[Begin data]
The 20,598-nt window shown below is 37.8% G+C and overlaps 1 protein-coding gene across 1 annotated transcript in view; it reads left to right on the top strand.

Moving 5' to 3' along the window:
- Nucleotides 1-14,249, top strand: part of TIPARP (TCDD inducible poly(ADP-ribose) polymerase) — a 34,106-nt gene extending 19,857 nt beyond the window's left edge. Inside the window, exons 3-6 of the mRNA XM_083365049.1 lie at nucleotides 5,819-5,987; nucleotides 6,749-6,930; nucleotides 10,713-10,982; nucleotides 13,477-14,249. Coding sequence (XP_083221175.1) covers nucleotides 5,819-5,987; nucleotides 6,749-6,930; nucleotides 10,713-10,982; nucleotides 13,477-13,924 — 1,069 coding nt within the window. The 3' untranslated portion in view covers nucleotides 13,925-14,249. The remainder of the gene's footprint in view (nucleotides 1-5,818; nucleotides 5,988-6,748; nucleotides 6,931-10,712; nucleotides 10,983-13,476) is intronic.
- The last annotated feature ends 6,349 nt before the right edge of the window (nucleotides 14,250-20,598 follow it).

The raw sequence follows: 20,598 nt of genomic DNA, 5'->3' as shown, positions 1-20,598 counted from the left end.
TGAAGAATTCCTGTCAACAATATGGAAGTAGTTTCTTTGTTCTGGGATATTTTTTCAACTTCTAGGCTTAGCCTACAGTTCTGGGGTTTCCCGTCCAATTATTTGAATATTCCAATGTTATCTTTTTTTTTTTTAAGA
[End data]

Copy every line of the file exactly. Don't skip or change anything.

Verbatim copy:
The 20,598-nt window shown below is 37.8% G+C and overlaps 1 protein-coding gene across 1 annotated transcript in view; it reads left to right on the top strand.

Moving 5' to 3' along the window:
- Nucleotides 1-14,249, top strand: part of TIPARP (TCDD inducible poly(ADP-ribose) polymerase) — a 34,106-nt gene extending 19,857 nt beyond the window's left edge. Inside the window, exons 3-6 of the mRNA XM_083365049.1 lie at nucleotides 5,819-5,987; nucleotides 6,749-6,930; nucleotides 10,713-10,982; nucleotides 13,477-14,249. Coding sequence (XP_083221175.1) covers nucleotides 5,819-5,987; nucleotides 6,749-6,930; nucleotides 10,713-10,982; nucleotides 13,477-13,924 — 1,069 coding nt within the window. The 3' untranslated portion in view covers nucleotides 13,925-14,249. The remainder of the gene's footprint in view (nucleotides 1-5,818; nucleotides 5,988-6,748; nucleotides 6,931-10,712; nucleotides 10,983-13,476) is intronic.
- The last annotated feature ends 6,349 nt before the right edge of the window (nucleotides 14,250-20,598 follow it).

The raw sequence follows: 20,598 nt of genomic DNA, 5'->3' as shown, positions 1-20,598 counted from the left end.
TGAAGAATTCCTGTCAACAATATGGAAGTAGTTTCTTTGTTCTGGGATATTTTTTCAACTTCTAGGCTTAGCCTACAGTTCTGGGGTTTCCCGTCCAATTATTTGAATATTCCAATGTTATCTTTTTTTTTTTTAAGA